Cecilia, an early woman saint

by Sr. Mary Ann Strain, C.P.

a "saintly companion" for the new millennium

Sr Mary Ann Strain, C.P.As an elementary school student in Narragansett, Rhode Island, I read a wonderful collection of biographies for children. These orange-covered books told about great Americans like Abraham Lincoln, Clara Barton, Abigail Adams, PT Barnum, General Grant, Thomas Edison and Harriet Tubman. I loved those great men and women who struggled to make their dreams come true. They inspired me and they became my friends and teachers; I wanted to be like them.

Unfortunately, I had a different reaction when I first read stories of saints. At age ten, someone gave me an old biography of St. Therese of Lisieux. I read several times and concluded I probably wouldn't have liked her. Other stories about holy people had much the same effect on me -- I couldn't relate to them.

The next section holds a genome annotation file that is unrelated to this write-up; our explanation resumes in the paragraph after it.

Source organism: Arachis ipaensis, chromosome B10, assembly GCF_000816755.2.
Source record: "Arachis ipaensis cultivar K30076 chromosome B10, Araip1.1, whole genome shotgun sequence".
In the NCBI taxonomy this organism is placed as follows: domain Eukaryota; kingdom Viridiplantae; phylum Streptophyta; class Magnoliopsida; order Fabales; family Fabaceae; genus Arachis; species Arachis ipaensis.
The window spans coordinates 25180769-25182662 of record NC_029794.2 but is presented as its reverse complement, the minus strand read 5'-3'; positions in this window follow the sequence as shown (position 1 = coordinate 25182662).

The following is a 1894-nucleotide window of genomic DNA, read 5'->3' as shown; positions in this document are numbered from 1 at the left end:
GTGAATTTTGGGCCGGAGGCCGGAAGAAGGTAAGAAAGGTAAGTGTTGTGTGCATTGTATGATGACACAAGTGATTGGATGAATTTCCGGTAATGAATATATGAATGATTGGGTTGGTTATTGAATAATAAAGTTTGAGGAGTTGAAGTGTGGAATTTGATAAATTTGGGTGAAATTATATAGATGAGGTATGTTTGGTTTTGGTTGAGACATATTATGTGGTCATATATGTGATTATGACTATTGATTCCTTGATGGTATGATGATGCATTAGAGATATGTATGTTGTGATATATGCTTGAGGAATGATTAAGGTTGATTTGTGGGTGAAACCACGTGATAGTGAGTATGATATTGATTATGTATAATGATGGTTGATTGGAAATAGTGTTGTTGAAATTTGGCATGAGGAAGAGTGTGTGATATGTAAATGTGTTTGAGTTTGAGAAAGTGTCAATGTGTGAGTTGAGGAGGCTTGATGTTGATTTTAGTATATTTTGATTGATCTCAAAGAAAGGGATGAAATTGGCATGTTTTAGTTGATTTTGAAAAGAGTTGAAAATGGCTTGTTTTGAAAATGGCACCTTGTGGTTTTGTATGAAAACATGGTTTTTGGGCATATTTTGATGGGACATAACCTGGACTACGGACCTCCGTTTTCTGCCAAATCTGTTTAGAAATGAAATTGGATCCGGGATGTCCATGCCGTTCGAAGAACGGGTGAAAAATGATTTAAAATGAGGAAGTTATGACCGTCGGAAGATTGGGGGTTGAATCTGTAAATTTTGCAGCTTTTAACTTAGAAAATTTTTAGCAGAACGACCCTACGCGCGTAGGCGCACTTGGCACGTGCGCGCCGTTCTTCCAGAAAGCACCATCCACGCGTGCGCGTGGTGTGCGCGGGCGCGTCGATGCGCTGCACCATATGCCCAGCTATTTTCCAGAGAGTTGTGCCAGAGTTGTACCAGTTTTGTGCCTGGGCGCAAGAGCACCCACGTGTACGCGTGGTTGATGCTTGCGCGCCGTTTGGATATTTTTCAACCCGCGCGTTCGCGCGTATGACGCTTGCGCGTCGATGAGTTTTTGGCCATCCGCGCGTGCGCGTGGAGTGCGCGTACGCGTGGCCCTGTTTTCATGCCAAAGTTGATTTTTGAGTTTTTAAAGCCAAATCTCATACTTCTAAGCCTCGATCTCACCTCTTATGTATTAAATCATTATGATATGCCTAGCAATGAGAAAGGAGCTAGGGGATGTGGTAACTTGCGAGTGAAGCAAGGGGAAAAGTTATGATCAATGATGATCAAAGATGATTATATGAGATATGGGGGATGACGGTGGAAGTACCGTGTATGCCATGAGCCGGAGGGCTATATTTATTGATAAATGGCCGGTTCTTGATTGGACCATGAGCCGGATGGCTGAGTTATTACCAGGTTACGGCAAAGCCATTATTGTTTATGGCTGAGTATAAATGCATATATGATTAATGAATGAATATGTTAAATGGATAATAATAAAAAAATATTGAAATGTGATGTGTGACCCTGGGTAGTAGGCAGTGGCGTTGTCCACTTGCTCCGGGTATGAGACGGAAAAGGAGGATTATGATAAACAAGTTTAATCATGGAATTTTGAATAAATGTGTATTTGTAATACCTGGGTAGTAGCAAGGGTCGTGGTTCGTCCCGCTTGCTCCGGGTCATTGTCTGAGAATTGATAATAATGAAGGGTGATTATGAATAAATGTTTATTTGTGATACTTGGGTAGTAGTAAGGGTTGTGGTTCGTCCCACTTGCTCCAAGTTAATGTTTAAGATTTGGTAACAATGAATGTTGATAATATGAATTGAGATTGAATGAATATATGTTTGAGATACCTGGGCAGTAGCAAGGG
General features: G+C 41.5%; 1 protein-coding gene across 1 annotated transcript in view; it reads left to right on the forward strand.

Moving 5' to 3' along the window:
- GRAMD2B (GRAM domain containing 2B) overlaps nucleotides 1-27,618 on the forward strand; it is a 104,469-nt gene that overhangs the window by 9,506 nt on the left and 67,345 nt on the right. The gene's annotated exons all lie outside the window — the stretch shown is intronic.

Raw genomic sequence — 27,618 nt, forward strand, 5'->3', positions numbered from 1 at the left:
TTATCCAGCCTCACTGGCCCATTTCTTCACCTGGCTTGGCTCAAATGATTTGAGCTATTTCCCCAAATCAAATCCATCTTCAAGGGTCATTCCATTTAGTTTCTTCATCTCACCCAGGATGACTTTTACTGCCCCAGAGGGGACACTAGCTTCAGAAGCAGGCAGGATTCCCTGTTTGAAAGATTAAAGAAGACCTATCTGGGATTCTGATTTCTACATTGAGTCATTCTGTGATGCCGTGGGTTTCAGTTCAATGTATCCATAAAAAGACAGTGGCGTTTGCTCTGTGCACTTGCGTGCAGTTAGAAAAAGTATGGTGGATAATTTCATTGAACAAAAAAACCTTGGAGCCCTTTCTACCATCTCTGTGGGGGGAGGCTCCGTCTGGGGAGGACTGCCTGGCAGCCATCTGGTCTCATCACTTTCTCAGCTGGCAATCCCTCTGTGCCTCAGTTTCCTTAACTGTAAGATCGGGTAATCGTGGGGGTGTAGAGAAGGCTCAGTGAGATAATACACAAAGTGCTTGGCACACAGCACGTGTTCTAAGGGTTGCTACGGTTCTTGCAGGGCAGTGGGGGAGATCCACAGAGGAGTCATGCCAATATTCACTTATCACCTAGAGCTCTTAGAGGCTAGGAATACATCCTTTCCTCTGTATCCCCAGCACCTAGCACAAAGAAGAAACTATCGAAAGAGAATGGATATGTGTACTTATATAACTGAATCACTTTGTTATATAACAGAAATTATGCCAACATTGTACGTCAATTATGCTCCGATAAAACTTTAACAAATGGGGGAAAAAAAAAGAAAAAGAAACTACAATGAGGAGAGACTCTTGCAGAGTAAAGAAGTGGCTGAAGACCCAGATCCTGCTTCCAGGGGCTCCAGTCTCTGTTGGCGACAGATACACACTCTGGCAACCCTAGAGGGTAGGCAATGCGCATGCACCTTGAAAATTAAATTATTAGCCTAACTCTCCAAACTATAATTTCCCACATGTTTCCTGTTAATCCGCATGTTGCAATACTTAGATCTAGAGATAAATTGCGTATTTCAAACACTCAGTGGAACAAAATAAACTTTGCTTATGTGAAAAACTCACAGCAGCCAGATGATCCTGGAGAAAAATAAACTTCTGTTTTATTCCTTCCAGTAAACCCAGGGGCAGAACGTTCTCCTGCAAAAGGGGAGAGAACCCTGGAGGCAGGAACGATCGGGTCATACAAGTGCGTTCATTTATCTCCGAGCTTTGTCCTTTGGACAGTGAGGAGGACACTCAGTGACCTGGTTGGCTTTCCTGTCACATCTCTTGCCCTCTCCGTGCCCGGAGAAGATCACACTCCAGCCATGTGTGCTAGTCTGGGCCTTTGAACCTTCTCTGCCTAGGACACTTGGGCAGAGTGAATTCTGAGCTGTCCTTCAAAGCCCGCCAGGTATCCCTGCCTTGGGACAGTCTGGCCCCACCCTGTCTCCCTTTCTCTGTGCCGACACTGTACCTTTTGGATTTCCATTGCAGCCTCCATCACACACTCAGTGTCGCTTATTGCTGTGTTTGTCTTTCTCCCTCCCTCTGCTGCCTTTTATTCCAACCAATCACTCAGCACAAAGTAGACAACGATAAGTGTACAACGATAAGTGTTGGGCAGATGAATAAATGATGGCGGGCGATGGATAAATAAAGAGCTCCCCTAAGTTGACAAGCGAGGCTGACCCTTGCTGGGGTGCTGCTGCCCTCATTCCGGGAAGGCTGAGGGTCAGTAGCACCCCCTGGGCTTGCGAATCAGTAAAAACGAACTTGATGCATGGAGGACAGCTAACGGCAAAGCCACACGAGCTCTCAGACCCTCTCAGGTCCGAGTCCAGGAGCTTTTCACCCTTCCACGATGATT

The Role of Women Saints

Lately, though, I am rediscovering the saints and their role in the church. These compelling stories, especially the stories of women, interest me more than my ten-year-old self ever would have believed. The declining interest in the saints has caused women, especially, to lose something valuable. "When the saints go marching out" the Church's feminine face, as presented in Mary and other holy women, vanishes.

Restoring our awareness of saints provides another way of relating our faith to our daily lives. They enable women to relate to the Church as women. Women saints have always fulfilled an important role in the communion of saints, and because they do, it is one of the most inclusive groupings or categories in the Church. It is open to everybody. No one is disqualified, not even women. Indeed, the First Eucharistic Prayer, the ancient Roman Canon, calls seven women our "saintly companions". (Their names are Cecilia, Felicity, Perpetua, Agatha, Lucy, Agnes, and Anastasia.)

The stories of women saints should be told.

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